Second, I read American detective fiction. Now, that summer is here, I will soon make a pilgrimage to the public library to catch up one the most recent books by Robert Crais, Walter Mosely, Lee Child, James Lee Burke, Michael Connelly, Linda Barnes, Bill Pronzini, Marcia Mueller, Janet Evanovich, and yes, even though Sue Grafton has passed on, I still have to read Y is for Yesterday. I will lament with many others that her alphabet will end with Y.
Third, I still read the classics and the books of Nobel and Pulitzer prize winning authors. I don't see an end to my "to be read" list. In fact, as I finish this introduction, I am listening to the PBS show, The Great American Read. I am thrilled with all of the children's and young adult books on the list. I love that I have read so many. Yet, there are some that I need to to my list. The list is exciting, but, in my opinion, it has gaps. It doesn't have a book by William Faulkner, Saul Bellow, or Cormac McCarthy.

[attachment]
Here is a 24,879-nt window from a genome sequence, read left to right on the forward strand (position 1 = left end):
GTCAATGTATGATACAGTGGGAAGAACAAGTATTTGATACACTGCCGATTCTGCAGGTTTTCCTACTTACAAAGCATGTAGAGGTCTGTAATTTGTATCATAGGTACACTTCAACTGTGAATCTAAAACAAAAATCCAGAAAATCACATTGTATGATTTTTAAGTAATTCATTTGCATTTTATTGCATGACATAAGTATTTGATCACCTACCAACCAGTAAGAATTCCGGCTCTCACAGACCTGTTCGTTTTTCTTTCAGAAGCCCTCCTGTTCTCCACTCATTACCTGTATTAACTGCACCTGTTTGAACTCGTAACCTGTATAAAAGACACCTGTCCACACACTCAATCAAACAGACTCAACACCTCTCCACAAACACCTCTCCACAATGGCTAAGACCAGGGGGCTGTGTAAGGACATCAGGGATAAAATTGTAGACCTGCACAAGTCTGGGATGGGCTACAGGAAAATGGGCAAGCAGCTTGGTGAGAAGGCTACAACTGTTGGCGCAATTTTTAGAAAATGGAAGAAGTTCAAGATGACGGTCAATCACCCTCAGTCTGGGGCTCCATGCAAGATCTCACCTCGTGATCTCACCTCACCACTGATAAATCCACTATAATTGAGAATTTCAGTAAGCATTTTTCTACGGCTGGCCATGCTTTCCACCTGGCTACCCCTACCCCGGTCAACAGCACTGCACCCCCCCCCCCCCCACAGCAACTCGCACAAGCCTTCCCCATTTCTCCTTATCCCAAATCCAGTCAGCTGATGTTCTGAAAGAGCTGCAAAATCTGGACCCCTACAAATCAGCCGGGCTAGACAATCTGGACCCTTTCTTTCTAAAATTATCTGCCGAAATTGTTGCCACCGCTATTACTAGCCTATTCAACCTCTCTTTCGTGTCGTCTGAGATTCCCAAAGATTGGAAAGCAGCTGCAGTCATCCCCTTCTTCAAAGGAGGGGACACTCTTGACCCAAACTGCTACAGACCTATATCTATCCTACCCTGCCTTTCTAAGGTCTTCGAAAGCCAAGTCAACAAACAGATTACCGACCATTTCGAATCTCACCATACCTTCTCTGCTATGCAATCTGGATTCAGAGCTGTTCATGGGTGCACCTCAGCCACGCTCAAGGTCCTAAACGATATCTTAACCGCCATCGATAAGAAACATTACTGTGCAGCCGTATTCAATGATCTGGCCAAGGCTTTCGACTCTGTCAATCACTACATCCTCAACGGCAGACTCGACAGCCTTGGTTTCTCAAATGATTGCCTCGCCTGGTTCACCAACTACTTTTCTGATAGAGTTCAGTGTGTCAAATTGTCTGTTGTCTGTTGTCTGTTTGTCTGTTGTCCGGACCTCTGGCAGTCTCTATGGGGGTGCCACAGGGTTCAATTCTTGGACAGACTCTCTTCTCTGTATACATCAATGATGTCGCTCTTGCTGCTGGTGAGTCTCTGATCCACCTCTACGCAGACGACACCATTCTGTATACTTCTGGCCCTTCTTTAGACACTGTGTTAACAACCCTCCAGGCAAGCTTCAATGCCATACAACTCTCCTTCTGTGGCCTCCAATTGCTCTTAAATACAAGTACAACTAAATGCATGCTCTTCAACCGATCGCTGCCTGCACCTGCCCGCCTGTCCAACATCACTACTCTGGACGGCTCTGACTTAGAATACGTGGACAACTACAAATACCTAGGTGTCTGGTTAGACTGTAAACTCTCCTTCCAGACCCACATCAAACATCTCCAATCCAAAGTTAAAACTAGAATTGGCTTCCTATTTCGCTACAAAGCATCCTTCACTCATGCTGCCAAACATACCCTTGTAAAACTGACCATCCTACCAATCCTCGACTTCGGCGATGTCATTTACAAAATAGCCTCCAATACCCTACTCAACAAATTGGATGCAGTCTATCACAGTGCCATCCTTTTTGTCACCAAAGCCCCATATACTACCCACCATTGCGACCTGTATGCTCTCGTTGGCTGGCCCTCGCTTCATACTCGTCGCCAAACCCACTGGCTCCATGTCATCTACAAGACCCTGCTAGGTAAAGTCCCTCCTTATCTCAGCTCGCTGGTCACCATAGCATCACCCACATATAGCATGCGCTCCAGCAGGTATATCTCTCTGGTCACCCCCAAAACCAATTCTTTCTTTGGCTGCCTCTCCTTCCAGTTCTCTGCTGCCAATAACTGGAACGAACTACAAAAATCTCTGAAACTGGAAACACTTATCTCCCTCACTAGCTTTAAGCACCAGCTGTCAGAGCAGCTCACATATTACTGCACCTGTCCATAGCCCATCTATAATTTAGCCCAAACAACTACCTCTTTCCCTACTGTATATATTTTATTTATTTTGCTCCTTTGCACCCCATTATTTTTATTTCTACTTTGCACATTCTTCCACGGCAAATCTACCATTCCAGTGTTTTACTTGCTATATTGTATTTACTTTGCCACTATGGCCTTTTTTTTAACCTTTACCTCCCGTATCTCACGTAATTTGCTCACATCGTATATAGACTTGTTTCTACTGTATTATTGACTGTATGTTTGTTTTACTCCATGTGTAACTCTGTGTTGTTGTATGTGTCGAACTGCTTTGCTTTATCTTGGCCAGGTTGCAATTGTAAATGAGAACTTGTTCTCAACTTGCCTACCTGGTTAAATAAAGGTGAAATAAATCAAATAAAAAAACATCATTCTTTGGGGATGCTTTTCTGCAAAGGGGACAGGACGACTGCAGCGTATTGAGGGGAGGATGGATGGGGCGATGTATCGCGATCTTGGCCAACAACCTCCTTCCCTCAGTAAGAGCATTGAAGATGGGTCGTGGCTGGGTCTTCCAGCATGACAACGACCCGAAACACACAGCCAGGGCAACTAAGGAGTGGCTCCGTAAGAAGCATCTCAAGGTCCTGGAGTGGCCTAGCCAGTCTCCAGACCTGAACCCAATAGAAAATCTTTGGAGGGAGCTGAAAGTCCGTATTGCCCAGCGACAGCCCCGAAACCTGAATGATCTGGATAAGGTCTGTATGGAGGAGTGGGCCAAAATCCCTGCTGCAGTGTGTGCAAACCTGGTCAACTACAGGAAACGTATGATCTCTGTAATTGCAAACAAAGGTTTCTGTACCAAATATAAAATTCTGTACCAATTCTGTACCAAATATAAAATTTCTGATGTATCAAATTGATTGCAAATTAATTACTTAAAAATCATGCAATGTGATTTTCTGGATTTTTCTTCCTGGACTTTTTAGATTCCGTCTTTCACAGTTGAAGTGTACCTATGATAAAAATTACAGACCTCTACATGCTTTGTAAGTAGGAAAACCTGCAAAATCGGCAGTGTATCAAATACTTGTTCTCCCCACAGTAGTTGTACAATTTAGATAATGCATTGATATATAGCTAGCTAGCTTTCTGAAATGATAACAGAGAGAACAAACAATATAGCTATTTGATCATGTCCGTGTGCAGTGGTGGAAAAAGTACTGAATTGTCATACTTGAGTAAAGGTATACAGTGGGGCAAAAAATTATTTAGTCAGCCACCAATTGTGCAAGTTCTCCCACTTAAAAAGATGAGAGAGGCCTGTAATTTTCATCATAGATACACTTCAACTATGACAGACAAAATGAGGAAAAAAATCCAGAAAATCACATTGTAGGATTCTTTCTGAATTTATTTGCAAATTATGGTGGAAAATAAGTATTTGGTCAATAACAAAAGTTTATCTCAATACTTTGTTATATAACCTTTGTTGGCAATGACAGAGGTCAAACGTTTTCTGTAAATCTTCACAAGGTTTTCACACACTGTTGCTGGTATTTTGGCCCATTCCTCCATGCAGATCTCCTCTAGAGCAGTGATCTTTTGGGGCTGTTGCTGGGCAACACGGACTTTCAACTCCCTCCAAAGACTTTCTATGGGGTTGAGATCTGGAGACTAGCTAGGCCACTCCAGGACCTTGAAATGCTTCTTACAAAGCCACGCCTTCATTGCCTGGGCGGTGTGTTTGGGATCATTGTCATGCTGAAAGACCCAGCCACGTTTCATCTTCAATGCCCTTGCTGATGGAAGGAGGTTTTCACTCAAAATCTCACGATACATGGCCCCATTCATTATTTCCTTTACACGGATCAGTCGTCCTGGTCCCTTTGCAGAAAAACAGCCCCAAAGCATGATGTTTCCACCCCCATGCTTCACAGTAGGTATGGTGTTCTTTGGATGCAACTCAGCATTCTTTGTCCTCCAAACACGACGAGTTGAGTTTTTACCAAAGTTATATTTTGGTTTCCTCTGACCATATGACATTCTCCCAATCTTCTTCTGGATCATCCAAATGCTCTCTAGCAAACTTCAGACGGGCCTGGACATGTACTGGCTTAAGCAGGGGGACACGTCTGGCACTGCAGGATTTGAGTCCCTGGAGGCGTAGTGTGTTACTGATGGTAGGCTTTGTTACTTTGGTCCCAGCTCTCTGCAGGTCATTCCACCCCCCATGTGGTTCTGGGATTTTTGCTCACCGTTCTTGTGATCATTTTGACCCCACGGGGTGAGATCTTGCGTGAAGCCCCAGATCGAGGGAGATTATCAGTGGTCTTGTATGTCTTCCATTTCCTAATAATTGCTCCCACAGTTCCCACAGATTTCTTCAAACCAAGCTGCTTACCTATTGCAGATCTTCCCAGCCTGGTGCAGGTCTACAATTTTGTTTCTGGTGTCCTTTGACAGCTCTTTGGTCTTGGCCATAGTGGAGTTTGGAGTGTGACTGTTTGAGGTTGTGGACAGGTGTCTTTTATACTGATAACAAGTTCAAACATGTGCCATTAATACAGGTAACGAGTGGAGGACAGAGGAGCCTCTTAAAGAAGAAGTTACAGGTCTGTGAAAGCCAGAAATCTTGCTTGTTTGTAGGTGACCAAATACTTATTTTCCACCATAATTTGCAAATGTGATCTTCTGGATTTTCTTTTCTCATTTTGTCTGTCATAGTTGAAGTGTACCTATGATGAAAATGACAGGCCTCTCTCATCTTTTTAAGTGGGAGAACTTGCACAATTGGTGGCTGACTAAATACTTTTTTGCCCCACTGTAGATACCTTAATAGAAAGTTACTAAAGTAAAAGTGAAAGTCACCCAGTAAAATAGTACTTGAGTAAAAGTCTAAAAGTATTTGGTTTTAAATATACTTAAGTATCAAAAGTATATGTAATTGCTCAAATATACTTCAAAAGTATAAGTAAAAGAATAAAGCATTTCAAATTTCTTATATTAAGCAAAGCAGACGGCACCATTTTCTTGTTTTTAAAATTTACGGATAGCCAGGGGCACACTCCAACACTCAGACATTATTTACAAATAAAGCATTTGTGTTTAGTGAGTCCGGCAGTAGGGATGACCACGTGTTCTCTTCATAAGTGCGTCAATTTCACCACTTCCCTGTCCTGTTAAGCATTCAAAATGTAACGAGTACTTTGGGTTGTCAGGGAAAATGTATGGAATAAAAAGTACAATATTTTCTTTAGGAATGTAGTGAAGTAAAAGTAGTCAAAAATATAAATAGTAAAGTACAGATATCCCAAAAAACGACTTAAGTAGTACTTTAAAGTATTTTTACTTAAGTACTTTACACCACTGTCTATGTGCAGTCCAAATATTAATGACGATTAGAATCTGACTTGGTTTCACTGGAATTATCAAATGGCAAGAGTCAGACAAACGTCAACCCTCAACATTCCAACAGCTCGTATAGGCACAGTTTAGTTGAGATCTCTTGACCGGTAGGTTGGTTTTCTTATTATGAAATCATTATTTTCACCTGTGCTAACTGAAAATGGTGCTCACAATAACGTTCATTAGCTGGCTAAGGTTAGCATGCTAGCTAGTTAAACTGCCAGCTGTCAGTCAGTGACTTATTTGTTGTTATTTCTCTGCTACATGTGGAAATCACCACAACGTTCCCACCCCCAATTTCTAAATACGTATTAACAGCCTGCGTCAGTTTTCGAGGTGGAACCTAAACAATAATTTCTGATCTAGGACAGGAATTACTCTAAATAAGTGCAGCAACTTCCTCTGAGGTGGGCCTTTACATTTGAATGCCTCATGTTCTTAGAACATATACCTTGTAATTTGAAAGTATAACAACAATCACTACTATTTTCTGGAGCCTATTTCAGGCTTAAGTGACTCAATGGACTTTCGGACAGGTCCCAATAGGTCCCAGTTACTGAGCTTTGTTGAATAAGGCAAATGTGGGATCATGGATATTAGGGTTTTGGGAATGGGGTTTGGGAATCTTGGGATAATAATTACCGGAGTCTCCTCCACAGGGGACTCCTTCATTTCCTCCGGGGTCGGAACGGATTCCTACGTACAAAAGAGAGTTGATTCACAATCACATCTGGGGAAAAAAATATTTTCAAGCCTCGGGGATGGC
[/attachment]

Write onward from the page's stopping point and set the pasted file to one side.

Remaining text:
Well, enough about my reading habits. Martha Guarisco, a teacher from Baton Rouge, introduces us to a reading activity that might be implemented in your classroom or school.
It’s still dark outside, 5:15 in the morning on the last Monday of the school year. To-do tasks, loose and prepped by their warm-up laps during my fitful sleep, line up at the day’s starting line, side-eyeing each other, checking out the competition. In the first heat: books to organize, grades to record, essay feedback to share, parents to email, checklists to complete.
They’ll have to bounce on their toes a while longer, though, because first, I need to print out a copy of the cover of the latest ProjectLIT book selection for the upcoming school year, Like Vanessa by Tami Charles. I promised Ella, one of my reluctant readers, she could hang it up this time. Besides, the sprinting will come soon enough.
And we’re hoping to grow next year. We’ve ordered book trucks so we can share books with other grade levels. Students are eager to read the 2018-19 book selections over the summer so we can make good choices about which ones to tackle in our book club. We’d like to invite other community members to participate, too.